I’ve seen the future and the future is… Smooth!

Now playing at SmoothHD.com – a preview of video delivery using IIS Smooth Streaming.

Announced this morning in a joint press release by Microsoft and Akamai, IIS Smooth Streaming enables video delivery at the best quality each viewer’s network and hardware will allow. Smooth Streaming builds on the Adaptive Streaming technology developed, tested, and proven by Microsoft in delivering the 2008 Beijing Olympics to the Web.  By using standard HTTP requests and responses instead of proprietary streaming protocols requiring proprietary edge servers, IIS is able to offer tremendous cost savings and scalability advantages relative to competing solutions.  Finally, IIS simplifies management on the server by minimizing the number of files required.

We’ve put a great deal of work into getting this technology right, so I would encourage you to go to SmoothHD.com, try the experience for yourself, and tell us what you think! So let’s take a look at what IIS Smooth Streaming means…

From a Technical Perspective

Smooth Streaming is a new IIS 7.0 extension that delivers fragments of media content designed for Silverlight-based players, powering the same great Adaptive Streaming user experience seen throughout the NBC Olympics. The upcoming release of Expression Encoder 2 Service Pack 1 (SP1) is used to encode media at a spectrum of bit rates, and publish it directly to the IIS server. The player requests fragments from IIS by using RESTful URLs like…
and the IIS server efficiently locates and delivers the corresponding media fragment to the player. Previous iterations of the technology provided a great user experience but proved difficult to manage. IIS greatly simplifies management by reducing the number of files on disk by several orders of magnitude without compromising the quality of playback.

From a Content Delivery Perspective

IIS Smooth Streaming provides industry-leading Total Cost of Ownership by using standard HTTP requests and responses. This allows it to align naturally with existing HTTP delivery and scale-out infrastructures as requests and responses can be proxied and cached by existing edge servers and HTTP appliances. Unlike competing streaming solutions, delivering Smooth Streaming to clients does not require investing in deploying, configuring, and managing a swarm of proprietary distribution servers. IIS Smooth Streaming was created with scalability and HTTP cacheability as first-class design goals, to help our customers minimize the cost per megabyte delivered.

From a Content Producer’s Perspective

Customers will be able to use a new encoding option in Expression Encoder 2 SP1 to author media content ready for Smooth Streaming. Expression Encoder 2 will also include a plug-in that allows customers to publish the media directly to IIS server with a single click, and Akamai has announced plans for a similar plug-in that allows users to publish content directly to the Akamai network. Expression Encoder also allows customer to apply templates that provide both visual styles and Silverlight heuristics algorithms that power the user experience. In short, the products work together to make authoring the content and delivering it to viewers easy and accessible to everyone.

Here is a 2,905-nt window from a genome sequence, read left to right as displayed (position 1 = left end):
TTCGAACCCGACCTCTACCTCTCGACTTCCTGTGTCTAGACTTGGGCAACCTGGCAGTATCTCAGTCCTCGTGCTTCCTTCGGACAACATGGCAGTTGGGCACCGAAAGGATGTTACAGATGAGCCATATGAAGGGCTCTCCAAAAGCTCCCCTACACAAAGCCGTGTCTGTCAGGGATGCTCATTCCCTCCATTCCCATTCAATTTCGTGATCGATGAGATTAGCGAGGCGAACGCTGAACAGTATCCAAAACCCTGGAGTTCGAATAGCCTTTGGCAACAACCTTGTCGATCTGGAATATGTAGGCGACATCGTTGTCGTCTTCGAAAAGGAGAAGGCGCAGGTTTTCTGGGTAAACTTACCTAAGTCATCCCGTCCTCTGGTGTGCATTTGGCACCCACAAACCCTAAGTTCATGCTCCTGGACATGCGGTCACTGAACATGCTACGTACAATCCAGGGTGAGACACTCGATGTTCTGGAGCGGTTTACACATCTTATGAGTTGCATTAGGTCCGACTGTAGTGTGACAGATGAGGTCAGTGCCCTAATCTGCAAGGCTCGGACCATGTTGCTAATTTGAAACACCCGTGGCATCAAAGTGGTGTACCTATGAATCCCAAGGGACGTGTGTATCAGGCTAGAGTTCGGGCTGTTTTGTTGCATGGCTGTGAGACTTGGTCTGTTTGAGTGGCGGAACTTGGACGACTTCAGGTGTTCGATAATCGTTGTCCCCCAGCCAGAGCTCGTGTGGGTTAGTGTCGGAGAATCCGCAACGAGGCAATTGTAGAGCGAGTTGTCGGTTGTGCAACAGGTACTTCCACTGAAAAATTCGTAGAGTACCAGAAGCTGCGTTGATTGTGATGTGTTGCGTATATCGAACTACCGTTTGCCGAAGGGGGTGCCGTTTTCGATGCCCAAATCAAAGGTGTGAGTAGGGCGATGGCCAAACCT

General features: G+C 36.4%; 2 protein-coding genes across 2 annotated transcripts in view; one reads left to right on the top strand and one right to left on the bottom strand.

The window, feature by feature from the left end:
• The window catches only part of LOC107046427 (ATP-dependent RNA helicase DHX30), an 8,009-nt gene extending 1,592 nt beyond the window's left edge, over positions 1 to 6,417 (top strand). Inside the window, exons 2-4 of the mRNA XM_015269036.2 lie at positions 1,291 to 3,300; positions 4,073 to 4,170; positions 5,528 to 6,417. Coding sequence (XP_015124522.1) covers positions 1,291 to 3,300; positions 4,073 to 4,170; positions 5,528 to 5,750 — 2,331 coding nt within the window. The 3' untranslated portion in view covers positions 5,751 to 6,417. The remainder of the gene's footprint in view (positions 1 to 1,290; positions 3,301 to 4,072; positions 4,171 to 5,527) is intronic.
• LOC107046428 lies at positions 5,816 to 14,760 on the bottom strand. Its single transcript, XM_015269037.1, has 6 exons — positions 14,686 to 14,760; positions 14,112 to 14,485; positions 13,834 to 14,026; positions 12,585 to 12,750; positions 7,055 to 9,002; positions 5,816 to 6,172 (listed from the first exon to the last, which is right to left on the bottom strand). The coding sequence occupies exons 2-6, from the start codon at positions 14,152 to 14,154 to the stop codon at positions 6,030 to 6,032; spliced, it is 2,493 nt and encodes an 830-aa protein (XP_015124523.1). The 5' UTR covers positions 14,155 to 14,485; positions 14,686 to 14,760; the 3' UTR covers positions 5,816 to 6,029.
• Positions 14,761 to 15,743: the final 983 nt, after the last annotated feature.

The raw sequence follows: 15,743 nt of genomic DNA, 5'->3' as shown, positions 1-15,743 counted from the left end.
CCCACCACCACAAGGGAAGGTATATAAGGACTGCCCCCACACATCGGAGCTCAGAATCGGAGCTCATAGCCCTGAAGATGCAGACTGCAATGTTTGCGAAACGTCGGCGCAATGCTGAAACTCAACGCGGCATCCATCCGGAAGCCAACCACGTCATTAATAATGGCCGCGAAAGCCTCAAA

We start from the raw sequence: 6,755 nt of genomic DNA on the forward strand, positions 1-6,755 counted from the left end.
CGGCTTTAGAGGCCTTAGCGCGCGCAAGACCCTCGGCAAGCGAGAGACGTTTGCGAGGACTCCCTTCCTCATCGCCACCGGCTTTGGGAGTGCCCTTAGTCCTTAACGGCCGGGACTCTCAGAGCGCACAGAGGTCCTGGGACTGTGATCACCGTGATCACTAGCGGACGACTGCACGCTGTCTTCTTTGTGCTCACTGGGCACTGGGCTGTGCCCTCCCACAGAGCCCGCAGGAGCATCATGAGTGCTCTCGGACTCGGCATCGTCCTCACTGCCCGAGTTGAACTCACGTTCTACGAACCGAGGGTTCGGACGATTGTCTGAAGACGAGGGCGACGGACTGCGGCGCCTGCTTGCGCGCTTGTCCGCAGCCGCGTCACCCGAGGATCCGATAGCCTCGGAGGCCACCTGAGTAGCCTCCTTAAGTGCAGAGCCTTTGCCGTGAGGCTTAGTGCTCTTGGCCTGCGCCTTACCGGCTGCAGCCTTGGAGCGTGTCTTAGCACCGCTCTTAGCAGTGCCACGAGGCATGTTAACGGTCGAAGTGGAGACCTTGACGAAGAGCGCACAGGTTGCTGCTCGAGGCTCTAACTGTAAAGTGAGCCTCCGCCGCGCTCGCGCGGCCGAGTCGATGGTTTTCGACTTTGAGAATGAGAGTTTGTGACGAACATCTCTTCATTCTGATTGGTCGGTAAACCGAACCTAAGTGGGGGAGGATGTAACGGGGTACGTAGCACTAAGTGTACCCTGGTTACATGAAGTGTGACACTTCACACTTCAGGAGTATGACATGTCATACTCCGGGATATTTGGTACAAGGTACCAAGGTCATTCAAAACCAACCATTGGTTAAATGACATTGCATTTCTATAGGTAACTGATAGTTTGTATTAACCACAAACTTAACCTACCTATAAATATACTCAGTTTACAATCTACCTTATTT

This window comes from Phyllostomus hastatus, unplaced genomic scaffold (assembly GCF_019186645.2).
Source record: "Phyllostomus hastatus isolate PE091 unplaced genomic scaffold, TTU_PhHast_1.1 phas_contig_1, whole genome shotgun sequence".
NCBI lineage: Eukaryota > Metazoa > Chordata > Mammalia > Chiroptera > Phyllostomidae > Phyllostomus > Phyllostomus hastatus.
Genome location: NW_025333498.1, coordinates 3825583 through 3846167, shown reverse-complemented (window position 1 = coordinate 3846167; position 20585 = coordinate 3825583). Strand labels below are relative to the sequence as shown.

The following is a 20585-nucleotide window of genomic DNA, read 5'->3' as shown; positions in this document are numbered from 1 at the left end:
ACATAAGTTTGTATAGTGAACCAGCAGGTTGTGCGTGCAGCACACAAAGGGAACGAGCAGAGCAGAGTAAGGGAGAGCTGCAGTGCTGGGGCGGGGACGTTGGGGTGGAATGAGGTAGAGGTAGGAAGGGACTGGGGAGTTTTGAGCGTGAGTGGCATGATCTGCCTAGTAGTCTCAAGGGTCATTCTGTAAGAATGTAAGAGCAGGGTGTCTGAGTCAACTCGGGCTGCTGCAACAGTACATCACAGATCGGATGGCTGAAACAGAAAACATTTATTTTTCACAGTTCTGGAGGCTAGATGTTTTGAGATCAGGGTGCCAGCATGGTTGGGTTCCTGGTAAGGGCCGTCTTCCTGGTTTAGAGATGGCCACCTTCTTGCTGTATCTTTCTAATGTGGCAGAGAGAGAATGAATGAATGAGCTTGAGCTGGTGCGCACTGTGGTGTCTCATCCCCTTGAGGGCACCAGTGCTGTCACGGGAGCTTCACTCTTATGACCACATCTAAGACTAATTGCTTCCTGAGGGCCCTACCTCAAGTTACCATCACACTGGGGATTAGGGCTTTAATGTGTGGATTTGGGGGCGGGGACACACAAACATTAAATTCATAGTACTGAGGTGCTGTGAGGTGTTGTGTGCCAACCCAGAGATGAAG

From a Developer’s Perspective

Silverlight and Expression Encoder give developers the power to tune the end-user playback experience for their target audience, and to integrate Smooth Streaming playback into their Silverlight applications. Akamai’s Open Video Player initiative will also made it easy for developers to integrate Smooth Streaming video delivery with value-added services such as advertising and analytics.

Once again, please try the technology for yourself at SmoothHD.com, and also by checking out Expression Encoder 2 SP1 when it becomes available. We’d love to hear what your experience is, and how we can make it better.

--John A. Bocharov

Program Manager, IIS Smooth Streaming


  • how is this different from movenetworks.com technology? I thought you guys were an investor in movenetworks...

  • It is a competing offering to Move Networks. Microsoft invested in Move as a way to get Move to distribute Silverlight to a bunch of big name media companies who have wide reach.

    Microsoft will compete with companies they invest in. Actually, this whole situation is a lot like what happened with RealNetworks and Microsoft. Microsoft invested in Real, licensed Real's technology, and then killed Real.

    Still, it is pretty good technology. Move must have known what they were getting into. One can argue that this type of technology really belongs at the OS/networking layer anyway and companies like Move should really focus on the application layer of managing video like BrightCove and Delve Networks.

  • How does this compare to MBR for WMV files. I appreciate the simplicity and broad penetrations and accessibility of serving media over http, and glad to see byte offset requests for pseudo-streaming, but where does this leave the MBR files one has created for our Windows Media Service 9 environments?

  • Uhmm, well, it won't work in Linux, so going to SmoothHD.com was a waste of time for me. Perhaps you could snag it and youtube it.


  • salut , je travaille avec le smooth streaming media ,mais ya rien qui affiche au niveau de ma page web
    est que vos poouvez m'aider.
    je travaille avec:
    vs 08 et silverlight 3.0, encoder exp 3.0
    server iis 7.0

  • Is this project still running? We are undertaking a large project and I don't want to bet the world on a dead horse.

    Are there any Javascript/Flash/HTML5 players available for this?

    Have anyone managed to get SmoothStreaming to work with JW Player? Doesn't seem to support streaming?

    Is there anything still happening with IIS Smooth Streaming or is the project dead?

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